Quickly, I got too comfortable. I let my concentration lax, and on one lap I found myself fifth from last wheel on the climb. Unfortunately, for me the group punched it particularly hard and a gap opened up. Not blown up yet, I moved slowly to tempo, and the gap closed. I knew I had two or three Team Jamis riders on my rear wheel, and I waited for them to make the effort to close. Down the descent and into the start/finish, the gap still remained.

I dug as deep as I could and finally reattached to the group, but the effort had taken the strength out of my legs. Immediately the Team Jamis riders moved around me, and I found myself last wheel into the climb. Still recovering from the effort, a sharp punch up the climb put me off the back.

‘I knew I was done’

I had no space to fall back, and I helplessly watched the group open up a gap that I could not close. Immediately, emotions washed over me. I knew I was done, but I would not go down without riding every pedal stroke I could.

Alone, watching the other 140 riders pedal away, I rode as hard as I could. I ticked off lap after lap alone. As the group faded from sight, I have never felt more embarrassed. I was alone off the back with hundreds of people watching. I saw Tucson cycling legend Gord Fraser on the sideline and just looked at him with defeat and humiliation.

Finally, the officials pulled me off the course. I rolled through the crowd on the side lines. My large sunglasses hid the tears that rolled out of the corner of my eyes.

As weird as it may sound, I know the crit was not hard. If I had the confidence to position myself mid pack, I would have had room to slide back a bit on the climbs and recover between. But by not putting myself up there at the start, I had put myself off the back.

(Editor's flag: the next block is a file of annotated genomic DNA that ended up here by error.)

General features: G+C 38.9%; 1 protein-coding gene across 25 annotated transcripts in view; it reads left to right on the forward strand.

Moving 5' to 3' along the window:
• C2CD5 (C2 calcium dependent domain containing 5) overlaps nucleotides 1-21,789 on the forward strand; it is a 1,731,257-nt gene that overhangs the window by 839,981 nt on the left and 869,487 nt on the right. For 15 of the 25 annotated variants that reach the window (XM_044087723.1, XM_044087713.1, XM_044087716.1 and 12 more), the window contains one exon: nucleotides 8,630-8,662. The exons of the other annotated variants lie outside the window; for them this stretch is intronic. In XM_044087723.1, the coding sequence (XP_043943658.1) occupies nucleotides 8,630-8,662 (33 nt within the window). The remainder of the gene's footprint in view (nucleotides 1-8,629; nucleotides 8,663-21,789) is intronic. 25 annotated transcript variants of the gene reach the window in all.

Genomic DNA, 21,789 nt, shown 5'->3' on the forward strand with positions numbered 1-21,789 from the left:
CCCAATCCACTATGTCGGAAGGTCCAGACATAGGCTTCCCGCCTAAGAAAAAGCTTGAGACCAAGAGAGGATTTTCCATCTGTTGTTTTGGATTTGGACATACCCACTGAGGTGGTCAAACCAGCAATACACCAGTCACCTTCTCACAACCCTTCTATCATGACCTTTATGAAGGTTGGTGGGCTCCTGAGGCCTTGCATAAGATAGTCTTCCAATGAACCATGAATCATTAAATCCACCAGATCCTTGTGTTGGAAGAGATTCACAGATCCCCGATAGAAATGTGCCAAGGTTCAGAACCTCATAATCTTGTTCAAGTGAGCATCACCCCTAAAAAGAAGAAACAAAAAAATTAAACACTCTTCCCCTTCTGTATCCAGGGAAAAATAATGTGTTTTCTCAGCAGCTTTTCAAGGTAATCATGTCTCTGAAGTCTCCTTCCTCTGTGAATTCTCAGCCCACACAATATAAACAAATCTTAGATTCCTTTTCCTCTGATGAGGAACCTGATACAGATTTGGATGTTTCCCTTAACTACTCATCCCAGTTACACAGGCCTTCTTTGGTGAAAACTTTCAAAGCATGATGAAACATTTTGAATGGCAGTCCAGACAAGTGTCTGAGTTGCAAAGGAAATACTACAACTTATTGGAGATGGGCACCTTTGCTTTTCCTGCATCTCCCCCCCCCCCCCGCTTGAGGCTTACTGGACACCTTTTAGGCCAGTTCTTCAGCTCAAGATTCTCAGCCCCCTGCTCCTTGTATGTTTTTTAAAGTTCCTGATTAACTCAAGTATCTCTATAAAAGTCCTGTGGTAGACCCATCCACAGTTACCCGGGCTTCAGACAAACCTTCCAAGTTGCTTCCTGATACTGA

Swirl of emotions

I rolled around the course and watched the race a bit longer, smiling as fans took my photo and even asked for an autograph, but behind my smile hid a swirl of emotions, and the levy holding them in was beginning to give. After a while I could not take it anymore, and I decided to ride back to the house early. Once alone on the road, the levy broke. Tears streaming down my face, I rode home by myself. A mixture of shame, frustration, humiliation and anger washed over my one by one.

I had came to Gila prepared to be time cut on day 1, but I felt as though my race was certainly over now. I had likely finished outside of the time cut and would be unable to start the next day. Yet, I had written my own destiny with my lack of confidence and nerves. My biggest enemy was my own head, and my hardest critic is myself.

As I sat back at the house, eating my dinner in silence, I was certain my Gila was over. But by some amazing luck, I was granted a second chance. When the results for the day was posted, the officials gave me a finishing time, the last rider to not be cut. I will start Stage 5 tomorrow, but I will not forget the lessons that I learned today.


The feeling of going off the back alone, in front of friends and spectators was one of the most vulnerable experiences I have felt. And I left feeling hollow inside. But in this experience I have gained the knowledge that my biggest enemy is not the other riders, but myself, my fears and my doubts. Through bike racing, I have been lucky to experience lessons that I take with me to every part of my life.

Most importantly, I have learned that fears can be conquered, and with will power you can accomplish things that you did not believe were possible.

But it all begins with believing.